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2011-05-05 04:11:06
Hazardous Environment College Geology

Hazardous Environment College Geology
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  1. Fog
    • A cloud that is in contact with the ground.
    • Hazardous when it obscures visibility for travel and when air pollutants are added to form smog or vog
  2. Heat Index
    Meaures the body's perception of air temp, taking into consideration humidity
  3. Heatwave
    • Considered to be prolonged periods of extreme heat that are both longer and hotter than normal.
    • Criteria for establishing what constitutes longer and hotter than normal varies geographically w climate and living conditions.
  4. Ice Storm
    prolonged per of freezing rain during which thick layers of ice accumulate on all cold surfaces, can be more or just as damaging as blizzards.
  5. Lightening
    • a natural, high voltage electical discharge b/w a cloud and the ground, other clouds, or w/i clouds. The discharge takes a few tenths of a sec and emits a flash of light that is followed by thunder.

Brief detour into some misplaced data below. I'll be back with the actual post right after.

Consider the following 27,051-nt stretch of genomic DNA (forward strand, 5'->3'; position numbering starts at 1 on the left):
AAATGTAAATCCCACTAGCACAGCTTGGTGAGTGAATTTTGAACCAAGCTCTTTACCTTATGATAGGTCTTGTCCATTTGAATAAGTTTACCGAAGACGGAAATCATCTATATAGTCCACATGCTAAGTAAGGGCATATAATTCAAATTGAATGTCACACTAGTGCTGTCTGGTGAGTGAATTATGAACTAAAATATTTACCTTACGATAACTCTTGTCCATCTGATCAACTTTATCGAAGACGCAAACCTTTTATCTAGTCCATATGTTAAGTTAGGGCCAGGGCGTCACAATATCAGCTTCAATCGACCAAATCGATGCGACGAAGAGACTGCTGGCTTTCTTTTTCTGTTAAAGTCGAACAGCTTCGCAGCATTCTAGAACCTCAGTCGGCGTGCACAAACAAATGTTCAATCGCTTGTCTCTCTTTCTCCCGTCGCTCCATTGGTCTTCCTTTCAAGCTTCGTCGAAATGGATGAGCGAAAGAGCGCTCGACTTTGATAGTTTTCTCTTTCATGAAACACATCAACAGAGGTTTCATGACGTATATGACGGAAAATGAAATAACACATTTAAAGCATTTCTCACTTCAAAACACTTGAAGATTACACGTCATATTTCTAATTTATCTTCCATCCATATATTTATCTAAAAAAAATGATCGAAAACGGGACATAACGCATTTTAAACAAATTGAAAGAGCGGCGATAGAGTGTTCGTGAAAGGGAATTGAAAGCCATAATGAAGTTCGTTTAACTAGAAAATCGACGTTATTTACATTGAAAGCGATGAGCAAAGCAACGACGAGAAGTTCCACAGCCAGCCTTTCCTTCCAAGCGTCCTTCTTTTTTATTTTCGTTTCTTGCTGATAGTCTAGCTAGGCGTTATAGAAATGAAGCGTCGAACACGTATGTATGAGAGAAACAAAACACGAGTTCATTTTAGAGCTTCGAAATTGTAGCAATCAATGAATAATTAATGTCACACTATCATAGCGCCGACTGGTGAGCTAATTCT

• Discharge of millions of joules of electricity. can heat air in path up to 30k degrees C (54kF) 5x hotter than sun
  6. Relative Humidity
    • Amt of moisture in the air.
    • A measure of the amt of water vapor in the air compared with the amt that would saturate the air at a given temp and pressure; commonly a percentage.
  7. Tornado
    A violently rotating column of air associated with extreme horizontal winds, causing tremendous damage and loss of life
  8. Troposphere
    Lowest layer of atmosphere [8-16km above surface]
  9. Urban Heat Island Effect
    A climatic condition resulting from various design and land use practices in a city, large town, This condition intensify heatwaves and cause temp in metro to be [up to 22*] warmer than the surrounding rural area.
  10. Warning
    Indicates that the area affected is in danger and ppl should take immediate action to protect themselves.
  11. Wind chill
    • Moving air rapidly cools exposed skin by evaporating moisture and removing warm air from next to the body.
    • Reduces the time it takes for forstvite to form.
  12. EF-Scale
    • Enhanced Fujita Scale-
    • Graduated range of values from EF0 - EF5 describing tornado intensity based on max 3-sec wind velocity inferred from damage to buildings.
  13. What is the role of water vapor in the air?
    • Cloud formation and atmospheric circulation.
    • Humidity describes the amt of water vapor in the air.
    • Hydrologic cycle